EagleTribune.com, North Andover, MA

October 27, 2008

A decade later, Faulk still ticking

Bill Burt

FOXBORO — Kevin Faulk was sitting in front of his locker stall, talking on a cell phone when a second wave of writers arrived waiting for some of his insight.

Was he talking to his agent, maybe looking for a new contract after his big game — 10 rushes for 60 yards and four catches for 47 yards, including the game-winning 15-yard touchdown catch with 3:13 remaining?

"No, no, no," he assured after the Patriots' 23-16 win over the St. Louis Rams. "Beggars can't be choosers. Everything's fine (with my contract). Just doing my job. That's all."

The man of few words made a lot of people around New England happy, again.

The Patriots are contenders again, now 5-2 and back in first place in the AFC East, tied with the Buffalo Bills.

Quarterback Matt Cassel threw for a career-high 267 yards, helping the Patriots overcome a three-point deficit while guiding the offense to the winning score for the first fourth-quarter comeback of his career.

The Patriots defense, with defensive backs many people had never heard of prior to 2008, allowed only three fourth-quarter first downs, before an interception by cornerback Deltha O'Neal with 1:26 remaining to end the game.

And the Patriots were able to win despite playing without their three every-down running backs, who were out due to injury.

Now in his 10th season as a Patriot, Faulk, 32, was the difference between being tied for the AFC East division lead or falling to 4-3.

"Kevin Faulk is a beast," said Rams tight end Anthony Becht, who saw plenty of Faulk in his five seasons with the New York Jets from 2000 through 2004. "He is the most underrated player in the league. I've been going against him my entire career. Even when they've had all of those great players, including (Tom) Brady, I can't tell you how many times I've seen him make a play to beat me."

Yesterday's had a cherry on top. Faulk was not a trickster. He was the Patriots' go-to back, a role he has rarely held here.

But with Laurence Maroney gone for good in 2008, and Sammy Morris and LaMont Jordan in civvies, Faulk got a few more calls.

He ran the ball 13 times, something he has not done since the 2004 season.

With the Patriots in a pass-happy mode for most of the game, with three- and four-wide receiver sets for most of the game, Faulk's touches were usually in space. That makes it easier for him as at 5-8, 202 pounds he's not made to run between the tackles.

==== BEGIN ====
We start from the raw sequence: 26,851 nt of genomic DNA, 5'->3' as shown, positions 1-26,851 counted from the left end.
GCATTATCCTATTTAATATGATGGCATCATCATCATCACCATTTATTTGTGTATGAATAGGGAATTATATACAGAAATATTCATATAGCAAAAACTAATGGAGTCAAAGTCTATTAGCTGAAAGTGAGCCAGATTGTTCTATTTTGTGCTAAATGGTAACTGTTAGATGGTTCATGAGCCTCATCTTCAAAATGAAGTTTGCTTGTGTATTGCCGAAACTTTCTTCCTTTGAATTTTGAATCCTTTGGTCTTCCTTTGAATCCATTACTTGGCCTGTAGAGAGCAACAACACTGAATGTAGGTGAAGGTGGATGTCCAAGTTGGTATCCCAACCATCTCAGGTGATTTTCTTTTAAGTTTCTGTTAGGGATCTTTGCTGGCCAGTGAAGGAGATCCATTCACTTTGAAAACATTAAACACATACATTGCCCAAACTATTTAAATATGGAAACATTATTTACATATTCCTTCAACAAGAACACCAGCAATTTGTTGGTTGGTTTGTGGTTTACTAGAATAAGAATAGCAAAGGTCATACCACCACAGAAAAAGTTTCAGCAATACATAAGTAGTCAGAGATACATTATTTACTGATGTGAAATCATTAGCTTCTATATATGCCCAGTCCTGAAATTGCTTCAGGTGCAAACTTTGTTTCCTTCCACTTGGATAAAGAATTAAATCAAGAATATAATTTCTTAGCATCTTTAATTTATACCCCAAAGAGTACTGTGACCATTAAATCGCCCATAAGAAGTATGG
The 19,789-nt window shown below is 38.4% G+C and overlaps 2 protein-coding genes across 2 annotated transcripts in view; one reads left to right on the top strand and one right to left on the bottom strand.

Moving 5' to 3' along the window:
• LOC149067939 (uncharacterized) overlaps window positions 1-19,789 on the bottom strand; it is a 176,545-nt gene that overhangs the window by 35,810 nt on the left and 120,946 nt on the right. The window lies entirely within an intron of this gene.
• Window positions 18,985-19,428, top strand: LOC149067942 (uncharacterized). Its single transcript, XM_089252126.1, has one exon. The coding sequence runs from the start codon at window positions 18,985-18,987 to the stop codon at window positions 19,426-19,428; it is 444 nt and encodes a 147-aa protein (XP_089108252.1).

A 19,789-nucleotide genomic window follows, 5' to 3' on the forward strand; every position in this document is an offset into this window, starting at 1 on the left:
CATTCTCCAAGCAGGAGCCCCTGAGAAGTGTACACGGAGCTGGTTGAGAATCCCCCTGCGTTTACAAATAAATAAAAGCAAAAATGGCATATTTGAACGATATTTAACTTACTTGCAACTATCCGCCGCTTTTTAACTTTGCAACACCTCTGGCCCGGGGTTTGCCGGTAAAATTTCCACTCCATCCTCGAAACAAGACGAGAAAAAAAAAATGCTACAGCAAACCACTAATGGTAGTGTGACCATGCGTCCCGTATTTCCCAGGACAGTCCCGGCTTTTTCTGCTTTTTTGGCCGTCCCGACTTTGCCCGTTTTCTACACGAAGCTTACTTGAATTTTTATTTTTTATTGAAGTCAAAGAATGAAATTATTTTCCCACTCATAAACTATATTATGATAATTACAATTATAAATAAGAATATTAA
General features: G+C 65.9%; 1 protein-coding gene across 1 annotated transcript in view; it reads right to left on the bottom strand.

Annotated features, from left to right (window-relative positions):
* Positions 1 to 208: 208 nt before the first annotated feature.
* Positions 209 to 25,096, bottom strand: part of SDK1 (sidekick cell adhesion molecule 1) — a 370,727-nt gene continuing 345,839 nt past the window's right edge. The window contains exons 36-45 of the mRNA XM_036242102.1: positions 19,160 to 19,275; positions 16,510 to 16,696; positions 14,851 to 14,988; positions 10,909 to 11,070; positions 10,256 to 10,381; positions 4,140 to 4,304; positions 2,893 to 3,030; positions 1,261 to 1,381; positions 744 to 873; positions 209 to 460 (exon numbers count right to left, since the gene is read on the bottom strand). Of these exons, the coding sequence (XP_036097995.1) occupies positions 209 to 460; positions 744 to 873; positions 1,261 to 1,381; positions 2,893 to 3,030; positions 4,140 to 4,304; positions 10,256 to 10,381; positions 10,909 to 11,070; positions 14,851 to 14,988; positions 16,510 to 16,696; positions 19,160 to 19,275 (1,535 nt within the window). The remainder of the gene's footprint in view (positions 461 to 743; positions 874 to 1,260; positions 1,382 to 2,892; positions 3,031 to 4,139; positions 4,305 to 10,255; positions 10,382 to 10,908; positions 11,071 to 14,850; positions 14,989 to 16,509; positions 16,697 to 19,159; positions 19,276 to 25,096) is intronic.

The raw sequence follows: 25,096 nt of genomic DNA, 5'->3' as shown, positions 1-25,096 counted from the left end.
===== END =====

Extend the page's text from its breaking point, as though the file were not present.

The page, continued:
"The problem with stopping Faulk is he can do a little of everything," said Rams linebacker Gary Stills. "He's quick. He's got good hands. He can run around you and sometimes he tries to run over you. He's really a pain. He's the one guy we knew would give us the most trouble."

In the fourth quarter, Faulk was the featured running back on all downs.

On the eventual game-winning play, Faulk was covered by a linebacker, 240-pound Pisa Tinoisamoa, one-on-one, on the left side. When that happens, whoever is playing quarterback is going to change the play and go to Faulk.

Cassel faked to Faulk near the 10-yard line before lobbing it up to him on the left side of the end zone. While being popped, he deftly held onto the ball and got his feet in.

"It's not about separation with Kevin," said Patriots fullback Heath Evans. "It's about getting the ball to him. If you do, he will get it. ... If you're going to put it in one person's hands, it might as well be his."

We're almost at the halfway point and we still haven't figured out these Patriots.

Are they Super Bowl caliber? Are they even a playoff team?

Nobody knows.

But everybody knows the Patriots might have the biggest bargain in pro football in Faulk, at $2.8 million ($3.3 million in 2009).

Among Bill Belichick's best buys — cheap and productive — the former LSU All-American might beat them all.

"He has made a lot of plays since I've been here and before," said Belichick. "It seems you can always count on Kevin no matter what phase of the game it is in, whether it is returning kicks, blocking, pass protection, catching, running, two-point plays or being on the goal line. He is a clutch player."

Becht concurred.

"The Patriots are lucky to have him," said Becht. "I know one thing, I wish he was on my team. And from talking to a lot of guys around the league, a lot of other teams feel the same way."

E-mail Bill Burt at bburt@eagletribune.com.